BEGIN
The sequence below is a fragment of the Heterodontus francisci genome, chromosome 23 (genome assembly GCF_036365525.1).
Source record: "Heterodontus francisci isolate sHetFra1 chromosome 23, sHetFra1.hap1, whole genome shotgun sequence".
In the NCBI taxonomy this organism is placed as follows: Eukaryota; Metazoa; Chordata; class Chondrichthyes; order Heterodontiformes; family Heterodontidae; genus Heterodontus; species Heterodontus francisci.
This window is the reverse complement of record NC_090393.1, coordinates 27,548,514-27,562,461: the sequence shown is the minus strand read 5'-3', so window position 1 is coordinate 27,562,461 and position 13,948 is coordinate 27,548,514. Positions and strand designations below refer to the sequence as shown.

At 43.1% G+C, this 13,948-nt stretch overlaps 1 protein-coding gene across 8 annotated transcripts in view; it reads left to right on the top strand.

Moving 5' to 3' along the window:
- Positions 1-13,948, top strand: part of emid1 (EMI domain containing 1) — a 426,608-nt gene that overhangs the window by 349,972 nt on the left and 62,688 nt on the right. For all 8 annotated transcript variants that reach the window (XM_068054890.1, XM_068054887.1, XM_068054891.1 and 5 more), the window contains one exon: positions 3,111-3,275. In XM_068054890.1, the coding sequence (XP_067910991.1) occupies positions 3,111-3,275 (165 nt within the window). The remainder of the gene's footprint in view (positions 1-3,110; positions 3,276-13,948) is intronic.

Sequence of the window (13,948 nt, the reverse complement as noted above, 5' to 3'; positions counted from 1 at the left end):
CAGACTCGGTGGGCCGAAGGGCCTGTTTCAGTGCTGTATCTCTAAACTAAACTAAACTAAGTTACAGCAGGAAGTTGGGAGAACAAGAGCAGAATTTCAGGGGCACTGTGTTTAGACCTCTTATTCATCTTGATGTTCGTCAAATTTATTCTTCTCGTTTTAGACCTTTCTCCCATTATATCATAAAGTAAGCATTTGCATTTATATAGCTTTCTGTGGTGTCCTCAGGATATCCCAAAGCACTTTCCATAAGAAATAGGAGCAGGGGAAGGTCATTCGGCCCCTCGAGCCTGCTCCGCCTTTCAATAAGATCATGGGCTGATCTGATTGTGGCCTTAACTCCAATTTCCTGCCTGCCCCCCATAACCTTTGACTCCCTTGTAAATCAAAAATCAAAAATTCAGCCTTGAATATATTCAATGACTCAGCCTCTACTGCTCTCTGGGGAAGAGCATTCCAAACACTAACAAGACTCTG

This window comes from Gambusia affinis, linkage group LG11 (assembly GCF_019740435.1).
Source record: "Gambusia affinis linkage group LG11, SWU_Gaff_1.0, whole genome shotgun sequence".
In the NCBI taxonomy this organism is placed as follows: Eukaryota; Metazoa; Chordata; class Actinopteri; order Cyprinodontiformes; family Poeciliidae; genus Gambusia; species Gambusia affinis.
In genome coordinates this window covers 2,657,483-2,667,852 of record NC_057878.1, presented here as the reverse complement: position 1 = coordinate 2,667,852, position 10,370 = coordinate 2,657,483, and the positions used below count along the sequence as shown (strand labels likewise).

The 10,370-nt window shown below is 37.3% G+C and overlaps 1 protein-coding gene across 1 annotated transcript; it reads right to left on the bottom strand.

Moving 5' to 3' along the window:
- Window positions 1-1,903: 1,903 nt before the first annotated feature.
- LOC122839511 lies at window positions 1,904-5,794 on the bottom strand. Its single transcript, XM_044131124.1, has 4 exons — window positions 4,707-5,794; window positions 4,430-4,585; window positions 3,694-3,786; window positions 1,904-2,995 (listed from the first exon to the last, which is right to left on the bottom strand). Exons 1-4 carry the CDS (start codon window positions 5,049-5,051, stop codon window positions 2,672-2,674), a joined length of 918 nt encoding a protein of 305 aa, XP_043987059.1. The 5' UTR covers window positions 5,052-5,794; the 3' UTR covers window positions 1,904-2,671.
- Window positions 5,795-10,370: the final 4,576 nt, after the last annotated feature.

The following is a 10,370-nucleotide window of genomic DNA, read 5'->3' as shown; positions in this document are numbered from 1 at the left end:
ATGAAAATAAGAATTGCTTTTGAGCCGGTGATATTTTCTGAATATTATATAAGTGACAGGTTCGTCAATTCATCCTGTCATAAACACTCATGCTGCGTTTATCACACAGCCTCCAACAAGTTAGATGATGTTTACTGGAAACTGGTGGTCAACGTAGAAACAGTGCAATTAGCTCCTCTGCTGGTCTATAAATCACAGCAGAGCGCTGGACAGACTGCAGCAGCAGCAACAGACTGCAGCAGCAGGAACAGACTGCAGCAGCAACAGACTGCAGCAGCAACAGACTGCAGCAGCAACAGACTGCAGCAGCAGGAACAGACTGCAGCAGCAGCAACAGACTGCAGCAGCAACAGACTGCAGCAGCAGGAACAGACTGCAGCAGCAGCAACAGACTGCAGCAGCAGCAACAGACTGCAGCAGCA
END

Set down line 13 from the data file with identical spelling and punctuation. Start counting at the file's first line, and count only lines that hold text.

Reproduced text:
In genome coordinates this window covers 2,657,483-2,667,852 of record NC_057878.1, presented here as the reverse complement: position 1 = coordinate 2,667,852, position 10,370 = coordinate 2,657,483, and the positions used below count along the sequence as shown (strand labels likewise).